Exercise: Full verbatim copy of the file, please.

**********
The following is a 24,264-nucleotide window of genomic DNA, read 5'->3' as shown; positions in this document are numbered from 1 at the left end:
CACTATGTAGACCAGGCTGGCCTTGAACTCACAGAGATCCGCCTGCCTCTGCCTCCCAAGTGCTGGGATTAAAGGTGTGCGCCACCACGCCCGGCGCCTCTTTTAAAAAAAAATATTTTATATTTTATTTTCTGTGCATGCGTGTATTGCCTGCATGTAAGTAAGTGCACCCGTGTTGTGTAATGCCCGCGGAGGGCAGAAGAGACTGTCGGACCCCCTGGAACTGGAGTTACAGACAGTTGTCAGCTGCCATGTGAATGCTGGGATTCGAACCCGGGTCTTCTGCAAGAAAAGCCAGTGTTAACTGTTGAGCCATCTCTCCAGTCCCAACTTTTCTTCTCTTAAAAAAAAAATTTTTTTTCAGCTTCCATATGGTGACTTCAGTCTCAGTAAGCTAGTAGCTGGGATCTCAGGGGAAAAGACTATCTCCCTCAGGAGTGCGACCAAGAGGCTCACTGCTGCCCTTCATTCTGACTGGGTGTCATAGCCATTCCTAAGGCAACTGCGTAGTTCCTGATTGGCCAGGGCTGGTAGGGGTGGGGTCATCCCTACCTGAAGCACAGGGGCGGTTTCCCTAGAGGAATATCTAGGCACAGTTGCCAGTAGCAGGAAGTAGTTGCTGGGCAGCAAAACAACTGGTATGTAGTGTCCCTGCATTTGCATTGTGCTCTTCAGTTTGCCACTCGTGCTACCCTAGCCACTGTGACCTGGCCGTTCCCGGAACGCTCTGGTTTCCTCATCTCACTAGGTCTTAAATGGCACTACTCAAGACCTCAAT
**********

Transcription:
The following is a 24,264-nucleotide window of genomic DNA, read 5'->3' as shown; positions in this document are numbered from 1 at the left end:
CACTATGTAGACCAGGCTGGCCTTGAACTCACAGAGATCCGCCTGCCTCTGCCTCCCAAGTGCTGGGATTAAAGGTGTGCGCCACCACGCCCGGCGCCTCTTTTAAAAAAAAATATTTTATATTTTATTTTCTGTGCATGCGTGTATTGCCTGCATGTAAGTAAGTGCACCCGTGTTGTGTAATGCCCGCGGAGGGCAGAAGAGACTGTCGGACCCCCTGGAACTGGAGTTACAGACAGTTGTCAGCTGCCATGTGAATGCTGGGATTCGAACCCGGGTCTTCTGCAAGAAAAGCCAGTGTTAACTGTTGAGCCATCTCTCCAGTCCCAACTTTTCTTCTCTTAAAAAAAAAATTTTTTTTCAGCTTCCATATGGTGACTTCAGTCTCAGTAAGCTAGTAGCTGGGATCTCAGGGGAAAAGACTATCTCCCTCAGGAGTGCGACCAAGAGGCTCACTGCTGCCCTTCATTCTGACTGGGTGTCATAGCCATTCCTAAGGCAACTGCGTAGTTCCTGATTGGCCAGGGCTGGTAGGGGTGGGGTCATCCCTACCTGAAGCACAGGGGCGGTTTCCCTAGAGGAATATCTAGGCACAGTTGCCAGTAGCAGGAAGTAGTTGCTGGGCAGCAAAACAACTGGTATGTAGTGTCCCTGCATTTGCATTGTGCTCTTCAGTTTGCCACTCGTGCTACCCTAGCCACTGTGACCTGGCCGTTCCCGGAACGCTCTGGTTTCCTCATCTCACTAGGTCTTAAATGGCACTACTCAAGACCTCAAT